Yeah, I mean, you know, the, when we went out in March, the initial idea was, we're going to be out for two weeks in school, then two weeks later, it'll be another two weeks, we'll be back in school. And then you start to hearing announcements that schools are going to be closed until the end of the academic year. We thought, I think along with most others that we'd be back in school in the fall. And of course, that didn't happen. We are very cautious, though, at friendship when we do a lot of planning. So even in the spring, we knew we had to get to all of our children from books, laptops of some kind, internet access, food, and curriculum materials, right? Like, we went into this heavy production, every child was going to have what they needed in terms of computers, they were going to have materials at home that they could use to learn from, we were going to do webinars and training or their families to help them but we knew it was going to be hard. And so the thing that I say to people when they say, Well, you know, let's just make virtual learning better. There are absolutely kids that are doing well in virtual learning. Absolutely. But that's not the majority of kids. The majority of kids are suffering, either because they're losing academically, or more than that. It's a social emotional. We did a wellness survey. It's right after the summer. And so even when the majority of kids said I think I can master virtual learning 770 plus percent said they were lonely. They felt isolated. They didn't do anything on a daily basis that really brought them joy. Right? They were anxious. The cost and mental health for students. That's a lot. The other part that we had to do, it was food. Like the reality is and people should accept this. Many students come school, that's where their regular meals are. And so we started preparing meals that families could come pick up On a daily basis, we realized we had to do more than that. So then they could come and pick up several days worth of meals, we realized we had to do more than that. So we started a service where we would deliver meals to families, meals were critically important. Regular things in your home, there are students that are staying on pace, their homes may be more set up and resourced to do that, right? Their families are bringing in tutors, they've got people to help them with their distance learning, they've got stable internet. But if you've got a child that doesn't have stable Internet, and three or four children are trying to use same space, or you know, maybe the desk isn't set up where they are, we realize that we had to, you know, not only send home books, because we did and computers, but you know, crayons and pens and paper. And, you know, here's how to get things set up so that a child wouldn't say I don't have this, and I've got to do the work. But but in terms of the stories and thinking about it, we started hearing right away that families who had to work, right, I'm an hourly worker, you know, I'm making minimum wage, I have to pay another caregiver to come into my home, to watch my children. And I am just making enough of my hourly job to pay for that caregiver, and maybe a little bit extra for food. Right. And so we knew we had to start bringing kids back, which is what we did, almost, you know, we opened virtually with the rest of the city. A week later, we opened our first in person learning hubs, and just to take the pressure off of families, but also to make sure our kids were in some place stable, where they could do their work and learn.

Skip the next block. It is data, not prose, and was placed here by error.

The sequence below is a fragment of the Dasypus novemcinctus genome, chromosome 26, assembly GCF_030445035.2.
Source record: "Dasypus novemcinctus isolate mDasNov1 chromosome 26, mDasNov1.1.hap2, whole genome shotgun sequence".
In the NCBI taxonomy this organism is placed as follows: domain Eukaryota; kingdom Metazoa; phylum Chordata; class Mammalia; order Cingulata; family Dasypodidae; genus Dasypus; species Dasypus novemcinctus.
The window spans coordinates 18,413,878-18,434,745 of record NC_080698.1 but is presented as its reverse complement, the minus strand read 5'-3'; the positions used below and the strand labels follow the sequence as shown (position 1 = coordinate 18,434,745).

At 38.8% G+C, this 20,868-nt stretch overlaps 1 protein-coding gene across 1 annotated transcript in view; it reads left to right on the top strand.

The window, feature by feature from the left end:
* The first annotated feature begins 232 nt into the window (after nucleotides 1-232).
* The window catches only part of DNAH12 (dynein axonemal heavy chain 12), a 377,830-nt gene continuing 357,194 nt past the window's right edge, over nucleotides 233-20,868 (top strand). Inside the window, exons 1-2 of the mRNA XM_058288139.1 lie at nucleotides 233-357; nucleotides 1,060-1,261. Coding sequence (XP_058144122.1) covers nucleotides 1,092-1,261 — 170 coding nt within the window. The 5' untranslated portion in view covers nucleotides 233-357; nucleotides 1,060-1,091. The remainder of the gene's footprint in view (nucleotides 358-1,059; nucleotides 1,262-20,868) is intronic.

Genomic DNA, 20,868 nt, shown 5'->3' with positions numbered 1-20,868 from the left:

JB Holston 16:42
Yeah, yeah. Let's talk about what that what you learned along the way. Because you were you were, as you point out, you know, because you had families and children that needed this, you were looking to do this earlier than a lot of places were, what have you learned along the way? What sort of works? What doesn't work? And how did you manage to take those decisions in real time?
Patricia Brantley 17:06